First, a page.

BWW Interview: Theatre Tulsa's Jarrod Kopp
Tulsa is a great city for entertainment, but sometimes locals are reluctant to take a chance on homegrown performances when big names come to town. Theatre Tulsa is working hard to expand on the name-brand mindset and bring local productions into the spotlight.
I had the opportunity to sit down with Theatre Tulsa's executive director, Jarrod Kopp, and chat about how Theatre Tulsa has gotten to where it is today and their plans for the future of theatre in Tulsa. Kopp is clear about his vision for Theatre Tulsa's role in the arts scene: "People need to take local theatre seriously... we need a leader to pull it all together." He continues, "Other companies are not competition. For me, our competition is indifference to local theatre."
Theatre Tulsa is about to embark upon its 97th season, and it owes its longevity to a group of dedicated individuals who believed in the future of local theatre even when it seemed as though that future might be impossible. The company underwent a transformation back in 2012 that was borne out of a state of emergency: they had almost no subscribers, donors, or corporate sponsors, and they were significantly in debt when a few key volunteers came to the rescue. In Kopp's words, "We thought it was a tragedy that this was a 90-year-old theatre company and it was just going to die off with a whimper." Kopp and his team of eight friends and colleagues marshaled their resources and experiences and stepped into leadership positions. Theatre Tulsa emerged from this bout of adversity stronger than ever, with a renewed energy and desire to revive the local theatre scene.
Kopp was at the helm of this team, and he was able to leverage his years of work in marketing and PR to help boost Theatre Tulsa towards a successful future. Even before taking on his present-day role in a formal capacity, Kopp used his expertise to help shape Theatre Tulsa's budding identity. He says, "I was giving them a lot of pro bono services to teach them how to get attention from the press, how to pitch a story, some marketing ideas, and help with the brand remake of several years ago." The efforts of Kopp and his team over the past 7 years have certainly paid off: today, Theatre Tulsa is thriving. Their season now includes about a dozen performances, including five mainstage shows, four youth productions, and several straight plays.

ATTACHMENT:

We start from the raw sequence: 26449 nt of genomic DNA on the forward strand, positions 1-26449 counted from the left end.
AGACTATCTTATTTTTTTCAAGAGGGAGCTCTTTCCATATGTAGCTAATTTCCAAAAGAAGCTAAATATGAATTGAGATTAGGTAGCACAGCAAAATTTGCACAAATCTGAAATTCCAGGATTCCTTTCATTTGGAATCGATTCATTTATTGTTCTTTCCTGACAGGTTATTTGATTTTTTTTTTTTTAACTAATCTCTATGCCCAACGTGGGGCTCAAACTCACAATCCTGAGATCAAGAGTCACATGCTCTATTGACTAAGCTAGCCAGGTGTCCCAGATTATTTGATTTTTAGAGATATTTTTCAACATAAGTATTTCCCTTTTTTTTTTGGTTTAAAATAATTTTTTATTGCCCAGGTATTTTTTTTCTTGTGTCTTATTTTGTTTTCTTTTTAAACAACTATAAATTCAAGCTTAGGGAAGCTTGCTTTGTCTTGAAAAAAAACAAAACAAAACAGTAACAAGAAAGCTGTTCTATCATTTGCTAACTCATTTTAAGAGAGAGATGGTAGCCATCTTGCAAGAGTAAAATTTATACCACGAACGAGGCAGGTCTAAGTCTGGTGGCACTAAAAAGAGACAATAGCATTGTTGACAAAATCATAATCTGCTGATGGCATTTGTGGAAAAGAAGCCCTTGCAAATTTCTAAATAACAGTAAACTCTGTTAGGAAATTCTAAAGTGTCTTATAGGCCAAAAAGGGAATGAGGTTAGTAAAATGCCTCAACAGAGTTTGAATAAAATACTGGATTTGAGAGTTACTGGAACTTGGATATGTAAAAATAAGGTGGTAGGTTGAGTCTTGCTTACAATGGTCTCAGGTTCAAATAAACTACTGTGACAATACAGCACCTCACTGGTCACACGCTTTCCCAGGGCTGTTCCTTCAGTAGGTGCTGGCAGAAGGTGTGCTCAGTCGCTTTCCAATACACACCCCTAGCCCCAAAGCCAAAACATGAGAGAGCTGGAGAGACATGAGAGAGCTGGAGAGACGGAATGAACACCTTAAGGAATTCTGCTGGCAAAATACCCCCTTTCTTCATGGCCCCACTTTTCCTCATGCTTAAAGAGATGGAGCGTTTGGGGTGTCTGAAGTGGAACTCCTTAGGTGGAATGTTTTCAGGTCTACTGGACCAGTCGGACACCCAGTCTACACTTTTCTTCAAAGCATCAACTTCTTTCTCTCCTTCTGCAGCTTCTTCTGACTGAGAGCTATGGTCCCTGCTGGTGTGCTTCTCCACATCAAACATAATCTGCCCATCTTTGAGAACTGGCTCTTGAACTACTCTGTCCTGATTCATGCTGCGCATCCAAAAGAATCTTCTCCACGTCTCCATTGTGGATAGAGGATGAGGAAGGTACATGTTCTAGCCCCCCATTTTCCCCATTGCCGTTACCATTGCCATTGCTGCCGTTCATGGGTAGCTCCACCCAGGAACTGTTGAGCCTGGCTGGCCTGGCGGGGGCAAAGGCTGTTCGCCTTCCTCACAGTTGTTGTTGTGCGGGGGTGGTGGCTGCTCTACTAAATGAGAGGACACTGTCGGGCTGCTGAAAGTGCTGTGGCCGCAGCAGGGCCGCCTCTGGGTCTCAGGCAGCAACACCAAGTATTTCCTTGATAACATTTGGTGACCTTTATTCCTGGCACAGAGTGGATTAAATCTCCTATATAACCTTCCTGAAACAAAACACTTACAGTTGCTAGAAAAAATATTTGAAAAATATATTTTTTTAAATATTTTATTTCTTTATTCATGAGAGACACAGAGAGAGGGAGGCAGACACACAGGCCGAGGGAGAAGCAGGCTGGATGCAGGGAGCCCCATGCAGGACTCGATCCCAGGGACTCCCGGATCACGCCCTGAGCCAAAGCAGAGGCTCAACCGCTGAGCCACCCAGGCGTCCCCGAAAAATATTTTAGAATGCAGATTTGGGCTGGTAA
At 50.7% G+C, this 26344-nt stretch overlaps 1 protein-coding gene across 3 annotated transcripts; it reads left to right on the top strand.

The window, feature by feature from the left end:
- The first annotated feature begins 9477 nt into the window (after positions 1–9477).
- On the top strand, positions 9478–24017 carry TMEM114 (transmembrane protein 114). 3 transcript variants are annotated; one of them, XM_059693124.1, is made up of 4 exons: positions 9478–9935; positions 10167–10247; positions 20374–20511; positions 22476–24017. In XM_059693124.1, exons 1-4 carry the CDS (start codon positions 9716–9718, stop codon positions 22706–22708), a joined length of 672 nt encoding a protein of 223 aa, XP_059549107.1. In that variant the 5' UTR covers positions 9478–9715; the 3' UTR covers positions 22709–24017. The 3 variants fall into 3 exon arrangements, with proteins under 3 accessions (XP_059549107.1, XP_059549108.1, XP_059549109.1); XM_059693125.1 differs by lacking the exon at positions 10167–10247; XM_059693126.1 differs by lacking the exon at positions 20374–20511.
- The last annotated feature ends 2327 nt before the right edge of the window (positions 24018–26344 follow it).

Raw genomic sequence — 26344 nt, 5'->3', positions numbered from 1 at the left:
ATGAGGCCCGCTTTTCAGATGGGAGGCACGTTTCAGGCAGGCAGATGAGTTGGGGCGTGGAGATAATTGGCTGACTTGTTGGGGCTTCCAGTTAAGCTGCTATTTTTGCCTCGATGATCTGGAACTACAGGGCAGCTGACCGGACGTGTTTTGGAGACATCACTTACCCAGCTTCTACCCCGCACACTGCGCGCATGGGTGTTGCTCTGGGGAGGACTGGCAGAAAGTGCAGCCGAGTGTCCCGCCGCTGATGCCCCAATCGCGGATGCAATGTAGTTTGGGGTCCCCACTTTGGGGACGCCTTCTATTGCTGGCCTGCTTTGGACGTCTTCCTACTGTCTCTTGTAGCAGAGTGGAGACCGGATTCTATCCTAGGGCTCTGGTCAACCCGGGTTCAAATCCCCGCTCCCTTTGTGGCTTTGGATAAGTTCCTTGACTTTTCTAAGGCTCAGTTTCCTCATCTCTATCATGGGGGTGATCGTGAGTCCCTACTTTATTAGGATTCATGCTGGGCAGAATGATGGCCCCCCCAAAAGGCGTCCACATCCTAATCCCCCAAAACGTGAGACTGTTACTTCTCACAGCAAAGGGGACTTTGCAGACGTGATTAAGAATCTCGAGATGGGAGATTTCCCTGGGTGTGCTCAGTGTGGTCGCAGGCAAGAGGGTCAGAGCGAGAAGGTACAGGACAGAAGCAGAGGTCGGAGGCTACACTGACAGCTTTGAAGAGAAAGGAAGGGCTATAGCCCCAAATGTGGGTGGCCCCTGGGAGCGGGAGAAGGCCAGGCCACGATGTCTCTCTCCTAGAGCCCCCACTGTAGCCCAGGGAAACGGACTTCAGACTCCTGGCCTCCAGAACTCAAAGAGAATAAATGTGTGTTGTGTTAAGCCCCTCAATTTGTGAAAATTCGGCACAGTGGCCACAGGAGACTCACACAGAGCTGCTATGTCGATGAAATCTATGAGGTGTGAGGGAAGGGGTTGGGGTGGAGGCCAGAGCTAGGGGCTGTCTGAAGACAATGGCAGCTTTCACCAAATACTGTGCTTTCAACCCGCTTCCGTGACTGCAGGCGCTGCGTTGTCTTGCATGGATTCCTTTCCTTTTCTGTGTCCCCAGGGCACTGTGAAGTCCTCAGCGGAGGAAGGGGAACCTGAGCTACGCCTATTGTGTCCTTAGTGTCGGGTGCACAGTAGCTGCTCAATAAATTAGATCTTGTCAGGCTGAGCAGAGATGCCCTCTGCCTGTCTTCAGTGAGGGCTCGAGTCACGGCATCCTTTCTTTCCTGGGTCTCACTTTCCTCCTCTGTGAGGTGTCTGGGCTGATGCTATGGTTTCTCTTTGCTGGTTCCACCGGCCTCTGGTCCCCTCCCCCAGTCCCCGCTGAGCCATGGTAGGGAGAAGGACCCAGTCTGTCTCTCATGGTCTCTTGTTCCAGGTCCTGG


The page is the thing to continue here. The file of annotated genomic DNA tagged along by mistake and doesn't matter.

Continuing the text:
Kopp's vision is centered around bringing new audiences to the theatre for the first time, and he believes that Theatre Tulsa can do this by appealing to the interest of regular Tulsans. In his words, "We decided that what was lacking in this market was just a mainstream, popular theatre company... What people are drawn to are things like national touring companies, and they're great, but this town can sell out six weeks of Wicked, and they won't come see a new work or straight play." Theatre Tulsa's most recent season, which included hits like Beauty and the Beast and Newsies, reflects this approach.
Kopp has big plans for the company's future. According to him, "People look at Theatre Tulsa and think it's great, but it's not even a glimmer of what we're trying to achieve." A big piece of this vision includes a new physical center for Theatre Tulsa somewhere down the line. He says, "One of my big goals is to get us a centralized space where we can take all of this energy and put it into one cohesive area." This space would allow Theatre Tulsa to have a more tangible presence and would therefore help the company achieve their mission of expanding outwards into the community as a whole. Kopp is visibly excited by this prospect, saying, "I think it would be explosive."
Above all, he wants the next generation to know that local theatre is alive and well in Tulsa. He says, "We wanted to create our company for young performers to aspire to and change the idea that people had to leave Oklahoma" in order to pursue the arts. Theatre Tulsa has robust education programming, but Kopp hopes that this will grow, especially when his dream of getting a new physical space for Theatre Tulsa becomes a reality. He hopes that this, and his work at Theatre Tulsa in general, will send these young people a powerful message: "that they can have a home in Tulsa and can still be a performer."
In the long term, Kopp hopes that by attracting new audiences with big-name musical productions, they'll get hooked on local theatre and be willing to take a chance on more unconventional or obscure pieces. He believes that Tulsa audiences are "very value conscious" and often choose to attend the opera, symphony, or ballet because they know that they'll get professional-quality bang for their buck. The Theatre Tulsa team decided that they wanted their company to be the catalyst for expanding audiences beyond "people in the community who see each other's shows" and especially attracting those who "don't know that they like theatre because they haven't tried it." A rising tide lifts all boats," Kopp says, "and we hope to be able to do that."